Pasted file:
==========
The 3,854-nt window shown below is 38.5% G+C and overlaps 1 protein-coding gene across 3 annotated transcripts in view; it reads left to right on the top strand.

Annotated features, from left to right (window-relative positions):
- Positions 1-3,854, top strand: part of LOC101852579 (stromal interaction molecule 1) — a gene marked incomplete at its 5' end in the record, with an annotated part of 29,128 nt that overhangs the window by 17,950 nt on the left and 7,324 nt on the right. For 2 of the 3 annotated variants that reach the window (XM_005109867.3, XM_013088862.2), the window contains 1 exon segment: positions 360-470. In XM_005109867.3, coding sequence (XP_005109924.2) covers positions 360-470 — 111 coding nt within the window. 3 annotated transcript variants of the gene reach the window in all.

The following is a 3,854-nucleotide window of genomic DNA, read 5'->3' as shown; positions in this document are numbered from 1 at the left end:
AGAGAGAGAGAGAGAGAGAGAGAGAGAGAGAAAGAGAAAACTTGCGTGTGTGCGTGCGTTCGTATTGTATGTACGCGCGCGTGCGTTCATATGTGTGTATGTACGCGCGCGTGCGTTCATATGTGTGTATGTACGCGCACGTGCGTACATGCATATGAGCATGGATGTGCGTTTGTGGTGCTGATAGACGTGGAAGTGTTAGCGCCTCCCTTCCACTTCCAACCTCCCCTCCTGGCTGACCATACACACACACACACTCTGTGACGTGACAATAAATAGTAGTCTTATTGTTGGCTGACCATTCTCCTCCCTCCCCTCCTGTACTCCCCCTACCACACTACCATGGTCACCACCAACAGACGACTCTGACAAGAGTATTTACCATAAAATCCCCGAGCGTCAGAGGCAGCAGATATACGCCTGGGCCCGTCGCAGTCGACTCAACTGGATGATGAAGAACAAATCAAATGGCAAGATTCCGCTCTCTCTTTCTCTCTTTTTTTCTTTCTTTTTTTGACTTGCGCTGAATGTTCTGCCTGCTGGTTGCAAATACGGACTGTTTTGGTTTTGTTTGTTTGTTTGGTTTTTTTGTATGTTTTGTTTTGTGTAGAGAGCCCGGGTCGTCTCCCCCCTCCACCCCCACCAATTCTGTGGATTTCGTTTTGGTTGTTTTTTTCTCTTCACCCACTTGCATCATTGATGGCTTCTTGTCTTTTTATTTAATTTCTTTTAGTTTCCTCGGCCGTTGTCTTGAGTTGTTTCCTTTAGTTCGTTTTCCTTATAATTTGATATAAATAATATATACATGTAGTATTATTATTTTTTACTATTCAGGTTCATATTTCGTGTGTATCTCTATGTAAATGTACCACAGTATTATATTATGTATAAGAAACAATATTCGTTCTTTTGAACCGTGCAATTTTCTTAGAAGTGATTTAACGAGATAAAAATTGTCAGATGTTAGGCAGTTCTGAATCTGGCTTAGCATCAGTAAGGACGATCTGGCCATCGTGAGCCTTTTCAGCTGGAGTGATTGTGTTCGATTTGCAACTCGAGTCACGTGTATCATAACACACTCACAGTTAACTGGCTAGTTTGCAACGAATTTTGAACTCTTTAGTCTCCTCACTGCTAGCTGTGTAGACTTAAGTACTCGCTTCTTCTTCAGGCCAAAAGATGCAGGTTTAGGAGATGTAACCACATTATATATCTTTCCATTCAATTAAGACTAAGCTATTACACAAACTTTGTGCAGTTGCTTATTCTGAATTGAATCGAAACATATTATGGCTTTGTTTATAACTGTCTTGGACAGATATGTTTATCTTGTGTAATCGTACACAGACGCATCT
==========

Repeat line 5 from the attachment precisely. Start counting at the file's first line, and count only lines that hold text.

AGAGAGAGAGAGAGAGAGAGAGAGAGAGAGAAAGAGAAAACTTGCGTGTGTGCGTGCGTTCGTATTGTATGTACGCGCGCGTGCGTTCATATGTGTGTATGTACGCGCGCGTGCGTTCATATGTGTGTATGTACGCGCACGTGCGTACATGCATATGAGCATGGATGTGCGTTTGTGGTGCTGATAGACGTGGAAGTGTTAGCGCCTCCCTTCCACTTCCAACCTCCCCTCCTGGCTGACCATACACACACACACACTCTGTGACGTGACAATAAATAGTAGTCTTATTGTTGGCTGACCATTCTCCTCCCTCCCCTCCTGTACTCCCCCTACCACACTACCATGGTCACCACCAACAGACGACTCTGACAAGAGTATTTACCATAAAATCCCCGAGCGTCAGAGGCAGCAGATATACGCCTGGGCCCGTCGCAGTCGACTCAACTGGATGATGAAGAACAAATCAAATGGCAAGATTCCGCTCTCTCTTTCTCTCTTTTTTTCTTTCTTTTTTTGACTTGCGCTGAATGTTCTGCCTGCTGGTTGCAAATACGGACTGTTTTGGTTTTGTTTGTTTGTTTGGTTTTTTTGTATGTTTTGTTTTGTGTAGAGAGCCCGGGTCGTCTCCCCCCTCCACCCCCACCAATTCTGTGGATTTCGTTTTGGTTGTTTTTTTCTCTTCACCCACTTGCATCATTGATGGCTTCTTGTCTTTTTATTTAATTTCTTTTAGTTTCCTCGGCCGTTGTCTTGAGTTGTTTCCTTTAGTTCGTTTTCCTTATAATTTGATATAAATAATATATACATGTAGTATTATTATTTTTTACTATTCAGGTTCATATTTCGTGTGTATCTCTATGTAAATGTACCACAGTATTATATTATGTATAAGAAACAATATTCGTTCTTTTGAACCGTGCAATTTTCTTAGAAGTGATTTAACGAGATAAAAATTGTCAGATGTTAGGCAGTTCTGAATCTGGCTTAGCATCAGTAAGGACGATCTGGCCATCGTGAGCCTTTTCAGCTGGAGTGATTGTGTTCGATTTGCAACTCGAGTCACGTGTATCATAACACACTCACAGTTAACTGGCTAGTTTGCAACGAATTTTGAACTCTTTAGTCTCCTCACTGCTAGCTGTGTAGACTTAAGTACTCGCTTCTTCTTCAGGCCAAAAGATGCAGGTTTAGGAGATGTAACCACATTATATATCTTTCCATTCAATTAAGACTAAGCTATTACACAAACTTTGTGCAGTTGCTTATTCTGAATTGAATCGAAACATATTATGGCTTTGTTTATAACTGTCTTGGACAGATATGTTTATCTTGTGTAATCGTACACAGACGCATCT